A/D is what the Bretons prefer for this - it's a tone up from a G/C box and gives the same scope, feel, ornamentation, etc. D/G is different... I think Rod Stradling has it pinned down how/why in this article...

If we start getting techy, the prime difference (apart from the melodic and chordal structures which are different though not hideously so) is that they all play G/C boxes whereas we play D/G, and they play in the top octave where we play in the bottom octave. So the compass of the tunes is exactly the same, but the arrangement of the notes is different in the top octave from that in the bottom octave, so all the little frilly bits and accidentals and ornamentation that an English player would put in naturally is going to be different from what an Italian would put in .

Regarding tab;  as I see it, on a two row diatonic, there can only be at most, two ways of playing a given note in a given octave.  The alternative you use is going to be to either accentuate the choppiness of the music (by necessitating a bellows reverse) or to allow legato by keeping the phrasing in the same sweep.  I would not have thought that required tab.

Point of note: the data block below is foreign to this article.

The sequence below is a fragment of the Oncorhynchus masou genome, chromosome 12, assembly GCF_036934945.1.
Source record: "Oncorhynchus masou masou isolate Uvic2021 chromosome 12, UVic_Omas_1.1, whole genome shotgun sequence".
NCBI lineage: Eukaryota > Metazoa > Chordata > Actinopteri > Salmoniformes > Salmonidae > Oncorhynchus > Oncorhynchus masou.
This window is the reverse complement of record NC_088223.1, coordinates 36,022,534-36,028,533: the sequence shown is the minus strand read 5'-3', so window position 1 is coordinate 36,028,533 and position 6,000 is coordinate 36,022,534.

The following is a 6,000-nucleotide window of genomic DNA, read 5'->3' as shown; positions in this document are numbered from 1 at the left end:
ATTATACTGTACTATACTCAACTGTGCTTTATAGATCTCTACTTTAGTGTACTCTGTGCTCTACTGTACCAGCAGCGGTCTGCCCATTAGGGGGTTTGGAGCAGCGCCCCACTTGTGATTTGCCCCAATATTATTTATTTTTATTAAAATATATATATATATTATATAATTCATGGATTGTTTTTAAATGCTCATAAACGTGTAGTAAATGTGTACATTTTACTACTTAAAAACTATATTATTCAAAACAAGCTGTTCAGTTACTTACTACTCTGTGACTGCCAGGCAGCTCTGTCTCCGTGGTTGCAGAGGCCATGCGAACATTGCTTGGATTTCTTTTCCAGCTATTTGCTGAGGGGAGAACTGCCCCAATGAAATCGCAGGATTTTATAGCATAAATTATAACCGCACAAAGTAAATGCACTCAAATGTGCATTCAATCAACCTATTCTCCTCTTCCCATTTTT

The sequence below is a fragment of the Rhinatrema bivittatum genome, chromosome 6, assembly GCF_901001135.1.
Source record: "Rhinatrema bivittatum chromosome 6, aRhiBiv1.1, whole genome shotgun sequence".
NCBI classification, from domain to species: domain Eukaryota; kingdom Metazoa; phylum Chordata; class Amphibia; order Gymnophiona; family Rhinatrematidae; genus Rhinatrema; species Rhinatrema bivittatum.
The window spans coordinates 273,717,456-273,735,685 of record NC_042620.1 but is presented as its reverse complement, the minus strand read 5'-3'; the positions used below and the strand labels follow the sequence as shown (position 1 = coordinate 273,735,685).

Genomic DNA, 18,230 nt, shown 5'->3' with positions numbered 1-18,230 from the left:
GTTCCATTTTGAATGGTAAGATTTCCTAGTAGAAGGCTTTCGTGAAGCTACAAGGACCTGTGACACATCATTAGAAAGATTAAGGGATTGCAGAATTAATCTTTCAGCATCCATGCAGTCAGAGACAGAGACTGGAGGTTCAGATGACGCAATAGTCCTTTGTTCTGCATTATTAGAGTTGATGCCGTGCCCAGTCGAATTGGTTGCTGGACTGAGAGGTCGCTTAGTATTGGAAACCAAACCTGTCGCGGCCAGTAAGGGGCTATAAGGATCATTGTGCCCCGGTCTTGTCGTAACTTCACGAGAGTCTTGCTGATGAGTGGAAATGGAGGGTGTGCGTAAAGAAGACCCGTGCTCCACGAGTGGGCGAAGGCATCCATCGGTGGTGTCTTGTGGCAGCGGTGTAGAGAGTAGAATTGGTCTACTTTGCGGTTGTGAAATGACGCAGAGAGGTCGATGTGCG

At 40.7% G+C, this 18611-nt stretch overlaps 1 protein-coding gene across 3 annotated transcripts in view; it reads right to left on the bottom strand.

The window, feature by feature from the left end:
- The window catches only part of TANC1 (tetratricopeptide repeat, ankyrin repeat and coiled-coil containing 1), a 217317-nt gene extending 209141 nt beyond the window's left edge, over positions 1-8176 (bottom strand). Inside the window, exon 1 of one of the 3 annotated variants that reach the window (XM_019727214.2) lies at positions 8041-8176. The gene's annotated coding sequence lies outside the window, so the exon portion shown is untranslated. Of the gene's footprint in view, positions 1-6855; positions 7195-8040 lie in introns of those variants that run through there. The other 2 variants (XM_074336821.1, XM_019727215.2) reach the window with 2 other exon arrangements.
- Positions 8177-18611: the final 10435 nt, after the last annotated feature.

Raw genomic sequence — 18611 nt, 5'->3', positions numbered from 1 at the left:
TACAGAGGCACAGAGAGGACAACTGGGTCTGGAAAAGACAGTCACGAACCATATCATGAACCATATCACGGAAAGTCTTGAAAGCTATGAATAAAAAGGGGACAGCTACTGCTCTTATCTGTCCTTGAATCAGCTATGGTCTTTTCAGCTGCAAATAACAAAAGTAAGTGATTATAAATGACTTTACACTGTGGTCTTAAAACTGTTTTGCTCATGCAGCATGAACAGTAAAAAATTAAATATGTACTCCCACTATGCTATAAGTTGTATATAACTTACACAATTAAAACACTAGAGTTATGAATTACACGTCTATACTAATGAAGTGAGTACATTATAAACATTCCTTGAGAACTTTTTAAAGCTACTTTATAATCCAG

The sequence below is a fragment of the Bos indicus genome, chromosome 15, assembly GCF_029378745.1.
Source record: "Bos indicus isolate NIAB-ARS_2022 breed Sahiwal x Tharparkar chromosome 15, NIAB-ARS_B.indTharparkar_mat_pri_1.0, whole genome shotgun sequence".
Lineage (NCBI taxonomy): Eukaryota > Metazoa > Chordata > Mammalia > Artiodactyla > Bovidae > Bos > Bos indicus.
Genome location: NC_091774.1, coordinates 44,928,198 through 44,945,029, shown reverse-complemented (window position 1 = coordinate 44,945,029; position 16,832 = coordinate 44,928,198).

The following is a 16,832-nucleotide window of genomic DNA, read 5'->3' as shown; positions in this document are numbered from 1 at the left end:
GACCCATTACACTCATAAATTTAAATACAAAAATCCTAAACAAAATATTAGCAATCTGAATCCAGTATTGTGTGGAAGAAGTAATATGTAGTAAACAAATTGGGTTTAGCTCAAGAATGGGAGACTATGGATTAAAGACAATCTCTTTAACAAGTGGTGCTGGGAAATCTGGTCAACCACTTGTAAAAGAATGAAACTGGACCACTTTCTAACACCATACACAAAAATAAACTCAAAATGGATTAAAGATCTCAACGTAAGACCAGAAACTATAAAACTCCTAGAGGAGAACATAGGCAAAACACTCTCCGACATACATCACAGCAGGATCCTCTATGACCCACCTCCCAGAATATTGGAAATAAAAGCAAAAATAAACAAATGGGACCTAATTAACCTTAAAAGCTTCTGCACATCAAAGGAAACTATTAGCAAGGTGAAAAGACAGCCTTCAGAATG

The French diato cogniscenti seem have latched onto tablature, and it's good as far as it goes, as a learning tool. But only as far as it goes. The rest is the magic bit, the twist and variety of the tune time and around...

I don't bother with tab much, if at all. Maybe so with advanced music like Bruno Le Tron or whatever, but just as a safety blanket, to know what the keystrokes are in complex bits. But apart from that, I'm more comfortable with dots, and "écouter et répéter"... :D